The early days of the Tuakau Hotel

A tale of Tuakau

A restored hotel is once again the heart of this small community, writes Jill Malcolm.

For the curious mind, New Zealand never stops turning up stories. If I dig around, places that seem to hold little of note at first nearly always come up with something surprising. A few weeks ago, I focused on a small rural town in Franklin, a few kilometres north of the Waikato River, that hitherto I hadn’t thought worthy of notice.

Driving into Tuakau’s main street, I spotted an interesting building lodged behind a row of palm trees, and I wasn’t surprised to learn it had once been the heart of the town for over 100 years. Tuakau Hotel is one of those old taverns that provided locals and travellers with places to gather, drink and eat, back in the 1800s – they were the social hubs of most rural communities. Many of those old wooden buildings did not survive, succumbing to fire, neglect or development. But those that were saved still lend character and context to the communities they have served for so long.

A liquor licence was granted for the Tuakau Tavern, as it was then known, in 1875. The building has survived, but neglect and the ravages of time gradually took their toll. By 1978, it had fallen into disrepair. In that year, 103 years after it was opened and then owned by DB Breweries, the doors were finally closed.

Then in 2011, a local couple, Neil Young and Dee Bond, bought the old pub with what must have been a leap of faith. Passionate about the fortunes of the town, they were determined to rescue the building and reinstate it as the town’s social centre. And 10 years later, when I discovered it, they had obviously succeeded.

Destinations: Te Urewera National Park
NZMCD Entrance of the Tuakau Hotel as it is as it is today
Entrance of the Tuakau Hotel as it is as it is today

The modernised Tuakau Hotel has a four-and-a-half star rating and is once again the main attraction of the town. The way the couple has elevated its status while maintaining its original character must have been challenging at times, and the financial input would have been substantial, but the result is impressive.

Through the main entrance, a sunny terrace leads into an extensive main bar and lounge, which centres around a large fireplace and displays several strategically placed television screens. One of them caters for racing enthusiasts and stretches the length of one wall. Tuakau is a short drive from Pukekohe Park, a horse and motor racing venue, and locals and visitors keenly follow those sports, if not in reality then on screen. The dining room and bar serve hearty and reasonably priced pub meals such as roasted chicken breasts, pork belly and lamb shanks, followed by desserts including cheesecake and lemon meringue pie.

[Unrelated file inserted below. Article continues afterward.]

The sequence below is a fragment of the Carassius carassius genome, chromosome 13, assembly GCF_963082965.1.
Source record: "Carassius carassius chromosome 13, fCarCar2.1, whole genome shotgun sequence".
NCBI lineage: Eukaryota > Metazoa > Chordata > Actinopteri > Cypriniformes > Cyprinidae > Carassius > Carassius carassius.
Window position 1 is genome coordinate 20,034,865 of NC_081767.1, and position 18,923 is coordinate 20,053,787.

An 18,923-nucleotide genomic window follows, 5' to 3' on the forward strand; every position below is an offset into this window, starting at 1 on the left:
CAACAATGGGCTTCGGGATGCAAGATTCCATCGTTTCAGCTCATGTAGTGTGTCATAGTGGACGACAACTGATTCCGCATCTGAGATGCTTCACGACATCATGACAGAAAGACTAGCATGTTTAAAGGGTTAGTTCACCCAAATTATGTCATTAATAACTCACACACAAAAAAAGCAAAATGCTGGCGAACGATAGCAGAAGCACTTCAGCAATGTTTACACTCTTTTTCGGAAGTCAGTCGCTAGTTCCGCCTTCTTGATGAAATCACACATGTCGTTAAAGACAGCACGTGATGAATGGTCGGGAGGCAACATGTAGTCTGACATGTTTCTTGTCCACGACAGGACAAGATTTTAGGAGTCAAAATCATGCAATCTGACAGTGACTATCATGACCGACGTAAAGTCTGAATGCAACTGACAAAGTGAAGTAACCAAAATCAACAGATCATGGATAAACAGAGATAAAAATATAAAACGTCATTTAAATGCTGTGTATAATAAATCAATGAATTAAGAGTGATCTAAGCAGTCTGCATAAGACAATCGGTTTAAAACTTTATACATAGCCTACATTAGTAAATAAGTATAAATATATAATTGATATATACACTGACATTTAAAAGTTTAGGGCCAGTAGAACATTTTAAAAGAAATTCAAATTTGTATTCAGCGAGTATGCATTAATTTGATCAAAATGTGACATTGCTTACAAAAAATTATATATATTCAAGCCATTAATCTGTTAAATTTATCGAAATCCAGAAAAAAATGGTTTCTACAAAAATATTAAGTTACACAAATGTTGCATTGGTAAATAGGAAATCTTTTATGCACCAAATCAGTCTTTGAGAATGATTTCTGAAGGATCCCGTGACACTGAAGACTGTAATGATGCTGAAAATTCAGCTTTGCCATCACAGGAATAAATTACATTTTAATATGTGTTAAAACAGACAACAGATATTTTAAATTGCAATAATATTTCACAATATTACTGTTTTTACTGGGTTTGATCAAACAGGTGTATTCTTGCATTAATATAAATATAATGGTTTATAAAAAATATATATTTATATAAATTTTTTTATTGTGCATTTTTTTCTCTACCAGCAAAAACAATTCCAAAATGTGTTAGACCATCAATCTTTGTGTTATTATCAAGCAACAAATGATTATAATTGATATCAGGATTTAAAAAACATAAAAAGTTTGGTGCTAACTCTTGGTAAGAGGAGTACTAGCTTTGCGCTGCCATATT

Photographs of the hotel in the early days add interest to the dining room. Among them is an incongruous image of a New Zealand five-dollar note depicting Sir Edmund Hillary. The hills of Tuakau were fields of dreams for Ed when he was growing up. His father was the publisher of the local newspaper, and Ed went to Tuakau Primary School before commuting by train to Auckland Grammar School. He’d probably spent time at the old hotel, and there is no doubt about the celebration in the bar when in 1953, news came through that the man from Tuakau had made it to the top of the world. Then in 2008, another gathering in the now modernised bar/lounge would have watched a TV broadcast announcing that their local hero had died.

Discovering McKenzie Country
NZMCD View over the Waikato river and the Tuakau Bridge Holiday Park
View over the Waikato river and the Tuakau Bridge Holiday Park

Ed’s town, however, is very much alive.

“It’s a great little town and has a wonderful community,” says the hotel manager, Tasha Foley, who has been there eight years and doesn’t intend to leave. “There are a lot of large and small businesses close by, and others are developing.”

One is the Tuakau Bridge Holiday Park, another enterprise developed by Neil and Dee, the saviours of the hotel. It’s a lovely spot on the banks of the swirling Waikato River where it rushes to meet the Tasman Sea at Port Waikato. There are several cabins, facilities and 10 fully developed hard-stand and powered sites for CSC RVs; more are planned.

“Our community has a bright future,” says Tasha. “Tuakau is one of those places that stayed quiet for a while but is now up and coming.”

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